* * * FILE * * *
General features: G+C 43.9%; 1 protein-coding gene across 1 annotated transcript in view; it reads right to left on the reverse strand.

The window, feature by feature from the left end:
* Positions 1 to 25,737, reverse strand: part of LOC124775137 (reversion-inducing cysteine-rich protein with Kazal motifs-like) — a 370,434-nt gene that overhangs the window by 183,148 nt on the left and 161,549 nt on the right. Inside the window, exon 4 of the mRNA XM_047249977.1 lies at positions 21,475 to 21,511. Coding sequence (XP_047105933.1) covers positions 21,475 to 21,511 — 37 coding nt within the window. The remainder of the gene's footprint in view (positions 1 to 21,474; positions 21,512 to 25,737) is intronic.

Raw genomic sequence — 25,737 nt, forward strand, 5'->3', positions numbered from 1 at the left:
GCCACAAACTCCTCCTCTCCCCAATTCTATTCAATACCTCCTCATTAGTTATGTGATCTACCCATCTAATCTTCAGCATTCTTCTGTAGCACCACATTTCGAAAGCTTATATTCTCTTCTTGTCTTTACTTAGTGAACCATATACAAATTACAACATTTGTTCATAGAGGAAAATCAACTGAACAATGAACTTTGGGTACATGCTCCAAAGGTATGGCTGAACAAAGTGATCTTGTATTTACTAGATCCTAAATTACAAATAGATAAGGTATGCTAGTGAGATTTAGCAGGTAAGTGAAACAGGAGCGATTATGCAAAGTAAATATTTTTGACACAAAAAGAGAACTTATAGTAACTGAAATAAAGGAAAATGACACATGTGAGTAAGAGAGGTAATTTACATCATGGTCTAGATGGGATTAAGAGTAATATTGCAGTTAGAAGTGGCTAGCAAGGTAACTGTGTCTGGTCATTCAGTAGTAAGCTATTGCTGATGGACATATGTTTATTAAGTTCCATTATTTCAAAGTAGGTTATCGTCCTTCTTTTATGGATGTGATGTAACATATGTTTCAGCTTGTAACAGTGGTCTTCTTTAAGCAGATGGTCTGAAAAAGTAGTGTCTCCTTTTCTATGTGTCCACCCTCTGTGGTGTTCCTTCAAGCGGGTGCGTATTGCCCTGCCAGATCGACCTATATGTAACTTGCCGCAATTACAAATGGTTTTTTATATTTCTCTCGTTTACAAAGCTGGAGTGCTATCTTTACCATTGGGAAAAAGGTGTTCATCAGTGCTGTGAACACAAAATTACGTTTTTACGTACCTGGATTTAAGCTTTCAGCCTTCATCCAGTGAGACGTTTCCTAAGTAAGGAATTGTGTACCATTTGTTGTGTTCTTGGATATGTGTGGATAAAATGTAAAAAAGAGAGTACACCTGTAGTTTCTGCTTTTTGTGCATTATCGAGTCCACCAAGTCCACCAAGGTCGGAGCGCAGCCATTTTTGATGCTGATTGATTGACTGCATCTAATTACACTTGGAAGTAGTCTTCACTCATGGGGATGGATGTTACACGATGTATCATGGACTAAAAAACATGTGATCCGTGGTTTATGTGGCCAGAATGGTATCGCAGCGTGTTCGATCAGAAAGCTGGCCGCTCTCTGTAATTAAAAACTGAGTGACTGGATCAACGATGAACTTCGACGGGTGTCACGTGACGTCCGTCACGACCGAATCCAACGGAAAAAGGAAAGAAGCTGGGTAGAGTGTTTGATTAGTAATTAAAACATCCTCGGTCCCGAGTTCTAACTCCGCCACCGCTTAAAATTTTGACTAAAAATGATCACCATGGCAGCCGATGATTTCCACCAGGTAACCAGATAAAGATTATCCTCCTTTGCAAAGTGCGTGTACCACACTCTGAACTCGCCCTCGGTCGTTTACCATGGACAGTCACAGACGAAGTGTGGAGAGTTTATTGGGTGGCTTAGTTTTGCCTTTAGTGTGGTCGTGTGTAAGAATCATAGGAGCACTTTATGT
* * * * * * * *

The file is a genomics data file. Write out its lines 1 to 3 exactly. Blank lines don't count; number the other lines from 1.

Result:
General features: G+C 43.9%; 1 protein-coding gene across 1 annotated transcript in view; it reads right to left on the reverse strand.

The window, feature by feature from the left end:
* Positions 1 to 25,737, reverse strand: part of LOC124775137 (reversion-inducing cysteine-rich protein with Kazal motifs-like) — a 370,434-nt gene that overhangs the window by 183,148 nt on the left and 161,549 nt on the right. Inside the window, exon 4 of the mRNA XM_047249977.1 lies at positions 21,475 to 21,511. Coding sequence (XP_047105933.1) covers positions 21,475 to 21,511 — 37 coding nt within the window. The remainder of the gene's footprint in view (positions 1 to 21,474; positions 21,512 to 25,737) is intronic.